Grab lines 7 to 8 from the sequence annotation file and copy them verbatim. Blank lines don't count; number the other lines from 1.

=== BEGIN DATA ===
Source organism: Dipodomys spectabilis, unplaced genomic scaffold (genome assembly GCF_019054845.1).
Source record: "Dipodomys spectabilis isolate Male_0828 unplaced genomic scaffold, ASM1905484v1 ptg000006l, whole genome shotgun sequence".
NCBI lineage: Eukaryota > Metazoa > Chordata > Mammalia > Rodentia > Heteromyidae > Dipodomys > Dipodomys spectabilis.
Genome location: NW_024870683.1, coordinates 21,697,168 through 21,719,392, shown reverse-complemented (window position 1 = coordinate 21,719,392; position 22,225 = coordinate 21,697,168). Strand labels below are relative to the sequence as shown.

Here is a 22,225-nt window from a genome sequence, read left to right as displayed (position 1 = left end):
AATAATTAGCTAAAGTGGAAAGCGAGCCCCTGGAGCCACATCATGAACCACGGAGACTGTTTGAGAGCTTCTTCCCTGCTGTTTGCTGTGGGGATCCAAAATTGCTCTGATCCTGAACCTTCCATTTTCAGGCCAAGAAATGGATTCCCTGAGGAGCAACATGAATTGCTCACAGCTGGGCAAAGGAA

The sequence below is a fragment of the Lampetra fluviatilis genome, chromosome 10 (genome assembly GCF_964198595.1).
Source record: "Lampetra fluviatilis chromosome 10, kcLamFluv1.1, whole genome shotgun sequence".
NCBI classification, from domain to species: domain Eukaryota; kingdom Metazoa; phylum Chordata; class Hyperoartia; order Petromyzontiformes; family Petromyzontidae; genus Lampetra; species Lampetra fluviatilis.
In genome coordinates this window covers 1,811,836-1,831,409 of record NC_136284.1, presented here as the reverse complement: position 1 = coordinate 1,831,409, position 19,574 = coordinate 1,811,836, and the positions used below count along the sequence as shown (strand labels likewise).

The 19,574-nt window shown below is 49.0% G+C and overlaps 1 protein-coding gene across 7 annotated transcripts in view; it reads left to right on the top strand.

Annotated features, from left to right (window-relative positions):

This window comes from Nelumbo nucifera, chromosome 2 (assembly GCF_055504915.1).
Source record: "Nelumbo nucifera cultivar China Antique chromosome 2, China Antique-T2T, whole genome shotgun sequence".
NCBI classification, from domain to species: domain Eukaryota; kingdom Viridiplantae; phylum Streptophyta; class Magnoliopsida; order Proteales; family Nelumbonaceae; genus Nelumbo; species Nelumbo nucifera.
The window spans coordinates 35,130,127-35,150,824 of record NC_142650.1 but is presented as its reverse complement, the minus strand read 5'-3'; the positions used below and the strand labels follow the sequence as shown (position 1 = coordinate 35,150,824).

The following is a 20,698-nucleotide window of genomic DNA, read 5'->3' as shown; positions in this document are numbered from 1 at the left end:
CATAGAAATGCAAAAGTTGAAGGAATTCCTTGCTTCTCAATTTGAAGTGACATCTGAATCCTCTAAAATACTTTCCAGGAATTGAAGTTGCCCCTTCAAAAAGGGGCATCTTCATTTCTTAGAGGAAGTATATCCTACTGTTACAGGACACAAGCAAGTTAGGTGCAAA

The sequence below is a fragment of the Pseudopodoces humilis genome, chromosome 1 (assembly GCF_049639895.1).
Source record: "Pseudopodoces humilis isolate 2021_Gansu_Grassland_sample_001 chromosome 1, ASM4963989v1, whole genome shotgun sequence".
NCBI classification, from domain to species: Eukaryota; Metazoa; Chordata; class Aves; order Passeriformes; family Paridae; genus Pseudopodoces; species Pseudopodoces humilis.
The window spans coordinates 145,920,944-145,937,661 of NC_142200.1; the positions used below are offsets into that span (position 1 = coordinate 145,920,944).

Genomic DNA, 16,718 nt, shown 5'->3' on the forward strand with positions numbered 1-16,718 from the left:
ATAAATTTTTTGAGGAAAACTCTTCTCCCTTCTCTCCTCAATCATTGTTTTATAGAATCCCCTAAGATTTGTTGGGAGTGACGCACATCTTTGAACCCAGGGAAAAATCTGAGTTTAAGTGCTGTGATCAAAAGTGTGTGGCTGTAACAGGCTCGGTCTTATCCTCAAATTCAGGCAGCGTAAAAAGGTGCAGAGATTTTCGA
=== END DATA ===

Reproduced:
The sequence below is a fragment of the Lampetra fluviatilis genome, chromosome 10 (genome assembly GCF_964198595.1).
Source record: "Lampetra fluviatilis chromosome 10, kcLamFluv1.1, whole genome shotgun sequence".